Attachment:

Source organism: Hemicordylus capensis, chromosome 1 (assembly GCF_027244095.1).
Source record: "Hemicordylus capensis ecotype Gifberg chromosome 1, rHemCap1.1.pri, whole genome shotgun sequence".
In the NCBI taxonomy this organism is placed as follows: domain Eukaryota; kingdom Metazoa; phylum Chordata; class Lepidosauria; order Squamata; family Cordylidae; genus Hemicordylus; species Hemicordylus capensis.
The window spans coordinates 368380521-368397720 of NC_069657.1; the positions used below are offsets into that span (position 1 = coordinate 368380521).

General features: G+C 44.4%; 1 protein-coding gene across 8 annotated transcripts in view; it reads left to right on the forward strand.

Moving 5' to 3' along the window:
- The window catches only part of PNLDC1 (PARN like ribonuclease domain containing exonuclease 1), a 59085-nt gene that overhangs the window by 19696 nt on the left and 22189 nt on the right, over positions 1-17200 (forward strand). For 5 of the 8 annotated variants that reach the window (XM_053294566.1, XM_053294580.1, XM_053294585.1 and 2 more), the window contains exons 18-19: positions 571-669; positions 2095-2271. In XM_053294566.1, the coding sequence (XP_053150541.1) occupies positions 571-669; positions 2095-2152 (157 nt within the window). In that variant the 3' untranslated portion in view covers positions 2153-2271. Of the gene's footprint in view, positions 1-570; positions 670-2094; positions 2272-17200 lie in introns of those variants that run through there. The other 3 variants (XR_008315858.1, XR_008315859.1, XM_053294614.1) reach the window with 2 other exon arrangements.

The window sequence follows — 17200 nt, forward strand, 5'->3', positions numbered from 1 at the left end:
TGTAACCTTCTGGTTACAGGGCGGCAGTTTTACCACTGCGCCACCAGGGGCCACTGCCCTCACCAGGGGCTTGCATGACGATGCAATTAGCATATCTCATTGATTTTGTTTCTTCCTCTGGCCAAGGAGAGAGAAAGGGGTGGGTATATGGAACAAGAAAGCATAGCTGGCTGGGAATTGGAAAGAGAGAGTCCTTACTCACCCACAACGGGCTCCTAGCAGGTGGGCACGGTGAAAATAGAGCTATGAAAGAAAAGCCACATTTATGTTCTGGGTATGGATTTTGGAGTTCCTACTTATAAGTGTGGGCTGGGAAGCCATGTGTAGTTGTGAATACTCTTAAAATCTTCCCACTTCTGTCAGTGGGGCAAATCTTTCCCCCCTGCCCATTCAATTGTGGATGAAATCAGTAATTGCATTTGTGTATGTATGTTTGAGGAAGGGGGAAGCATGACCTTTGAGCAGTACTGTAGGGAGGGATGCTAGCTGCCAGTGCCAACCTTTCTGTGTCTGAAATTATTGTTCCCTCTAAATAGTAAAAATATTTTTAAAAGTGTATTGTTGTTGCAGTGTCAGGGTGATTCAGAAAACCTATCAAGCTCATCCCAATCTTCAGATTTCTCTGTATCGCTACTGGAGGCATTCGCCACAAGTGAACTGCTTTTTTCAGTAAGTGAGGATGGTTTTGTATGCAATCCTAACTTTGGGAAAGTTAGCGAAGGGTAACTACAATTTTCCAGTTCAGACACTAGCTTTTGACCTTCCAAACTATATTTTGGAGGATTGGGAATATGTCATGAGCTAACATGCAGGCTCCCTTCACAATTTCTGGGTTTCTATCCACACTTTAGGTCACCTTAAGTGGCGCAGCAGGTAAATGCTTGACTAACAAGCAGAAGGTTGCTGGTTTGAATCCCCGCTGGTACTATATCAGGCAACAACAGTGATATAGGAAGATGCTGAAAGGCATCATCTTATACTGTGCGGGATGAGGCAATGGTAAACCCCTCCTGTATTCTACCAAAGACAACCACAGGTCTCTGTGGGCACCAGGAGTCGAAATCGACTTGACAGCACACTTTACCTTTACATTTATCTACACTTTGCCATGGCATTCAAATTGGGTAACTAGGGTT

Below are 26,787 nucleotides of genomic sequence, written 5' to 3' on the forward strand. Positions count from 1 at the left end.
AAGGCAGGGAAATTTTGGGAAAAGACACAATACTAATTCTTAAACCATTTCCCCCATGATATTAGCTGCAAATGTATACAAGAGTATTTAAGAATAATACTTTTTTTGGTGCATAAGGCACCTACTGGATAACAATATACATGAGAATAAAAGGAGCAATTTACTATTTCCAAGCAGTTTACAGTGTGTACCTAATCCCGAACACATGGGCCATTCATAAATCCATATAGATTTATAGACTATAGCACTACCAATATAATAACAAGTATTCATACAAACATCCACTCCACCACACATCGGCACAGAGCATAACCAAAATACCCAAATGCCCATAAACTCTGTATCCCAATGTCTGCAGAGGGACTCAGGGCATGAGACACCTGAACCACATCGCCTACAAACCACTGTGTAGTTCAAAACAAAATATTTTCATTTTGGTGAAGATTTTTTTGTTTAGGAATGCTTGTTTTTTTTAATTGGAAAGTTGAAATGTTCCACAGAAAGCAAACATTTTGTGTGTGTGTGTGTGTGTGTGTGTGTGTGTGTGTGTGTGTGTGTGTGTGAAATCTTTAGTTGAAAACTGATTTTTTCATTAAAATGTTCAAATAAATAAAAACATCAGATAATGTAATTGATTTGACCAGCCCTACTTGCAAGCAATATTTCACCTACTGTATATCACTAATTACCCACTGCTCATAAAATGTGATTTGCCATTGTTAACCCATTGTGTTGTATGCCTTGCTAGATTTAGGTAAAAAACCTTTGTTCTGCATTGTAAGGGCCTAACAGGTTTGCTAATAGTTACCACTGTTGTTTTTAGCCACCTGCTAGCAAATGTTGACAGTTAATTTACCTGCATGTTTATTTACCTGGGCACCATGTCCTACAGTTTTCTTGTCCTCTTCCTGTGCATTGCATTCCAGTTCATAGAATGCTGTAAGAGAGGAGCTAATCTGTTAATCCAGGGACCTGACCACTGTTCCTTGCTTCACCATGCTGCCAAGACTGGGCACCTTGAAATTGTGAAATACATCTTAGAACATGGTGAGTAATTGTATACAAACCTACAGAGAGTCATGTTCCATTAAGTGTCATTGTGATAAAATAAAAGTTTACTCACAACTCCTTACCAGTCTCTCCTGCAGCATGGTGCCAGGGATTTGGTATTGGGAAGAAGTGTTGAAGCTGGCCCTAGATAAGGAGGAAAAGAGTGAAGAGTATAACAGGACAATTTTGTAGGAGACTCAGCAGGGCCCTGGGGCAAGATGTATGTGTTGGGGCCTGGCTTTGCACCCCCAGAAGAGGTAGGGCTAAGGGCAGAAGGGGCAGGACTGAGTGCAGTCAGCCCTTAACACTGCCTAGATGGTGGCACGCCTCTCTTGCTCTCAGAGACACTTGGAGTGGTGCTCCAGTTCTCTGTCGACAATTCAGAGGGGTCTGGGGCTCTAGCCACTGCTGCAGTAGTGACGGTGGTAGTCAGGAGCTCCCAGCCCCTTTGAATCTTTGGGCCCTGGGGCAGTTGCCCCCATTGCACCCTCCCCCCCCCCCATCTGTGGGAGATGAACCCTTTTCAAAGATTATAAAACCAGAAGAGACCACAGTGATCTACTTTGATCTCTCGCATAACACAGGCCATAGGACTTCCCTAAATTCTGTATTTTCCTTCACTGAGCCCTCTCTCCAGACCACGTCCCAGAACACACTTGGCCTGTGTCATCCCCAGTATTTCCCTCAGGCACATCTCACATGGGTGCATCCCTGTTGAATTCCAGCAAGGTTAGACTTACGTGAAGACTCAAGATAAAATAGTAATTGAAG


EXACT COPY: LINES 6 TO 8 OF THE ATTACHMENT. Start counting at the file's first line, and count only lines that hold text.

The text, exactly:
Moving 5' to 3' along the window:
- The window catches only part of PNLDC1 (PARN like ribonuclease domain containing exonuclease 1), a 59085-nt gene that overhangs the window by 19696 nt on the left and 22189 nt on the right, over positions 1-17200 (forward strand). For 5 of the 8 annotated variants that reach the window (XM_053294566.1, XM_053294580.1, XM_053294585.1 and 2 more), the window contains exons 18-19: positions 571-669; positions 2095-2271. In XM_053294566.1, the coding sequence (XP_053150541.1) occupies positions 571-669; positions 2095-2152 (157 nt within the window). In that variant the 3' untranslated portion in view covers positions 2153-2271. Of the gene's footprint in view, positions 1-570; positions 670-2094; positions 2272-17200 lie in introns of those variants that run through there. The other 3 variants (XR_008315858.1, XR_008315859.1, XM_053294614.1) reach the window with 2 other exon arrangements.

The window sequence follows — 17200 nt, forward strand, 5'->3', positions numbered from 1 at the left end: